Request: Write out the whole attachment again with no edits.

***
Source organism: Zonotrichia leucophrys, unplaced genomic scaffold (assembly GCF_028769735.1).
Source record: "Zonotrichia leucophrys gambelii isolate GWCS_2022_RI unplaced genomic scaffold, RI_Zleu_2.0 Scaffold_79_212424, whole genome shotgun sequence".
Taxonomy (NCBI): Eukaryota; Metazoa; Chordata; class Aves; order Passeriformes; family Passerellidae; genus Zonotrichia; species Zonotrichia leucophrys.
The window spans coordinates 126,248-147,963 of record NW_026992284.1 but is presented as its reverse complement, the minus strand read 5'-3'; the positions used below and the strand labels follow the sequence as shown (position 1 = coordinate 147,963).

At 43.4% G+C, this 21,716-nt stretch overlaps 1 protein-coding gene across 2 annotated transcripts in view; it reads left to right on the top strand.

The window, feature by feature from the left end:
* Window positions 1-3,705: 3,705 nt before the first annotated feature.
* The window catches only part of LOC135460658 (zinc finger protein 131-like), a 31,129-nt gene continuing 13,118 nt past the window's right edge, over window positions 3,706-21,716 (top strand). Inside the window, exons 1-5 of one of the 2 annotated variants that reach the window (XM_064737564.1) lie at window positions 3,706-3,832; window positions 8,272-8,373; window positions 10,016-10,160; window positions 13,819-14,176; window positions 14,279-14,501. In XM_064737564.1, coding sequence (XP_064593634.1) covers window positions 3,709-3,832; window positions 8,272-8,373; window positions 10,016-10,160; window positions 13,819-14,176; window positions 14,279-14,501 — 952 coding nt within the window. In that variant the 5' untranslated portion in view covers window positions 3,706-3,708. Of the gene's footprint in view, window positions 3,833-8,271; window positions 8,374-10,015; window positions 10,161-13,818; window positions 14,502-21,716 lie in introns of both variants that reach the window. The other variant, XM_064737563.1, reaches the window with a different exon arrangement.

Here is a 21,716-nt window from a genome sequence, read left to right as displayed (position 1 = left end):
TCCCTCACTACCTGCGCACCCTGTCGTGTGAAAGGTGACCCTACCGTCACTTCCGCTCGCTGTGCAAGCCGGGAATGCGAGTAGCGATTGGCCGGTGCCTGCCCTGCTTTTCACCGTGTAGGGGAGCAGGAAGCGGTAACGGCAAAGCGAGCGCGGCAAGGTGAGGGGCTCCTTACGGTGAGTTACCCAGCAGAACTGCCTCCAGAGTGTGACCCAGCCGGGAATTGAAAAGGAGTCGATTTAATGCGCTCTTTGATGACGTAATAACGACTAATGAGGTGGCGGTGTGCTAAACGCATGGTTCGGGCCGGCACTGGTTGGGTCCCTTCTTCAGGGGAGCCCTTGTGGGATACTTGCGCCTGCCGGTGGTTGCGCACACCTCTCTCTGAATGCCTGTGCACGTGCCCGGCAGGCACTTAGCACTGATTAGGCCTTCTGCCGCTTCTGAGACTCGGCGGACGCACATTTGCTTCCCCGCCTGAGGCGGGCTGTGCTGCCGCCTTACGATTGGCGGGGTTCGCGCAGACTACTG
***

Source organism: Zonotrichia leucophrys, unplaced genomic scaffold (assembly GCF_028769735.1).
Source record: "Zonotrichia leucophrys gambelii isolate GWCS_2022_RI unplaced genomic scaffold, RI_Zleu_2.0 Scaffold_79_212424, whole genome shotgun sequence".
Taxonomy (NCBI): Eukaryota; Metazoa; Chordata; class Aves; order Passeriformes; family Passerellidae; genus Zonotrichia; species Zonotrichia leucophrys.
The window spans coordinates 126,248-147,963 of record NW_026992284.1 but is presented as its reverse complement, the minus strand read 5'-3'; the positions used below and the strand labels follow the sequence as shown (position 1 = coordinate 147,963).

At 43.4% G+C, this 21,716-nt stretch overlaps 1 protein-coding gene across 2 annotated transcripts in view; it reads left to right on the top strand.

The window, feature by feature from the left end:
* Window positions 1-3,705: 3,705 nt before the first annotated feature.
* The window catches only part of LOC135460658 (zinc finger protein 131-like), a 31,129-nt gene continuing 13,118 nt past the window's right edge, over window positions 3,706-21,716 (top strand). Inside the window, exons 1-5 of one of the 2 annotated variants that reach the window (XM_064737564.1) lie at window positions 3,706-3,832; window positions 8,272-8,373; window positions 10,016-10,160; window positions 13,819-14,176; window positions 14,279-14,501. In XM_064737564.1, coding sequence (XP_064593634.1) covers window positions 3,709-3,832; window positions 8,272-8,373; window positions 10,016-10,160; window positions 13,819-14,176; window positions 14,279-14,501 — 952 coding nt within the window. In that variant the 5' untranslated portion in view covers window positions 3,706-3,708. Of the gene's footprint in view, window positions 3,833-8,271; window positions 8,374-10,015; window positions 10,161-13,818; window positions 14,502-21,716 lie in introns of both variants that reach the window. The other variant, XM_064737563.1, reaches the window with a different exon arrangement.

Here is a 21,716-nt window from a genome sequence, read left to right as displayed (position 1 = left end):
TCCCTCACTACCTGCGCACCCTGTCGTGTGAAAGGTGACCCTACCGTCACTTCCGCTCGCTGTGCAAGCCGGGAATGCGAGTAGCGATTGGCCGGTGCCTGCCCTGCTTTTCACCGTGTAGGGGAGCAGGAAGCGGTAACGGCAAAGCGAGCGCGGCAAGGTGAGGGGCTCCTTACGGTGAGTTACCCAGCAGAACTGCCTCCAGAGTGTGACCCAGCCGGGAATTGAAAAGGAGTCGATTTAATGCGCTCTTTGATGACGTAATAACGACTAATGAGGTGGCGGTGTGCTAAACGCATGGTTCGGGCCGGCACTGGTTGGGTCCCTTCTTCAGGGGAGCCCTTGTGGGATACTTGCGCCTGCCGGTGGTTGCGCACACCTCTCTCTGAATGCCTGTGCACGTGCCCGGCAGGCACTTAGCACTGATTAGGCCTTCTGCCGCTTCTGAGACTCGGCGGACGCACATTTGCTTCCCCGCCTGAGGCGGGCTGTGCTGCCGCCTTACGATTGGCGGGGTTCGCGCAGACTACTG